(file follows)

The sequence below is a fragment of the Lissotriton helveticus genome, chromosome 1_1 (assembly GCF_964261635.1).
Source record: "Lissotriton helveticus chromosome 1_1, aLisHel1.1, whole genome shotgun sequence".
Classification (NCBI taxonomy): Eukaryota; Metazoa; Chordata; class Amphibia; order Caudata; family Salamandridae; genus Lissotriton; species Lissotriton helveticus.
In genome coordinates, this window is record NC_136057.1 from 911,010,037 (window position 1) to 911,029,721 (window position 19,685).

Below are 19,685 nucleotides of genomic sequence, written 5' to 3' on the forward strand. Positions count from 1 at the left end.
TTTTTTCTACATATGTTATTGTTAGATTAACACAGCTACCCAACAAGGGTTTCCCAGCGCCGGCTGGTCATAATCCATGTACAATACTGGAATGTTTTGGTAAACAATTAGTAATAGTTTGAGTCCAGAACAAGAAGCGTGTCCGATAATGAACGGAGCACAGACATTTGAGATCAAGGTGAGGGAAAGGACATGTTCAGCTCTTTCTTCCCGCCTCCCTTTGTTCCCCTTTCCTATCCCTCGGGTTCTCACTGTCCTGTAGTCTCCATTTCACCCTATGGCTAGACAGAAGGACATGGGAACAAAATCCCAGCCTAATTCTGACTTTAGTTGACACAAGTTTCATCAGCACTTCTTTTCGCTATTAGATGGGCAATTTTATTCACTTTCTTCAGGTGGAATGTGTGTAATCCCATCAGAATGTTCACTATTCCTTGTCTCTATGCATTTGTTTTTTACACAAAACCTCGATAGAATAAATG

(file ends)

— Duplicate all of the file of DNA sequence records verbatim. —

The sequence below is a fragment of the Lissotriton helveticus genome, chromosome 1_1 (assembly GCF_964261635.1).
Source record: "Lissotriton helveticus chromosome 1_1, aLisHel1.1, whole genome shotgun sequence".
Classification (NCBI taxonomy): Eukaryota; Metazoa; Chordata; class Amphibia; order Caudata; family Salamandridae; genus Lissotriton; species Lissotriton helveticus.
In genome coordinates, this window is record NC_136057.1 from 911,010,037 (window position 1) to 911,029,721 (window position 19,685).

Below are 19,685 nucleotides of genomic sequence, written 5' to 3' on the forward strand. Positions count from 1 at the left end.
TTTTTTCTACATATGTTATTGTTAGATTAACACAGCTACCCAACAAGGGTTTCCCAGCGCCGGCTGGTCATAATCCATGTACAATACTGGAATGTTTTGGTAAACAATTAGTAATAGTTTGAGTCCAGAACAAGAAGCGTGTCCGATAATGAACGGAGCACAGACATTTGAGATCAAGGTGAGGGAAAGGACATGTTCAGCTCTTTCTTCCCGCCTCCCTTTGTTCCCCTTTCCTATCCCTCGGGTTCTCACTGTCCTGTAGTCTCCATTTCACCCTATGGCTAGACAGAAGGACATGGGAACAAAATCCCAGCCTAATTCTGACTTTAGTTGACACAAGTTTCATCAGCACTTCTTTTCGCTATTAGATGGGCAATTTTATTCACTTTCTTCAGGTGGAATGTGTGTAATCCCATCAGAATGTTCACTATTCCTTGTCTCTATGCATTTGTTTTTTACACAAAACCTCGATAGAATAAATG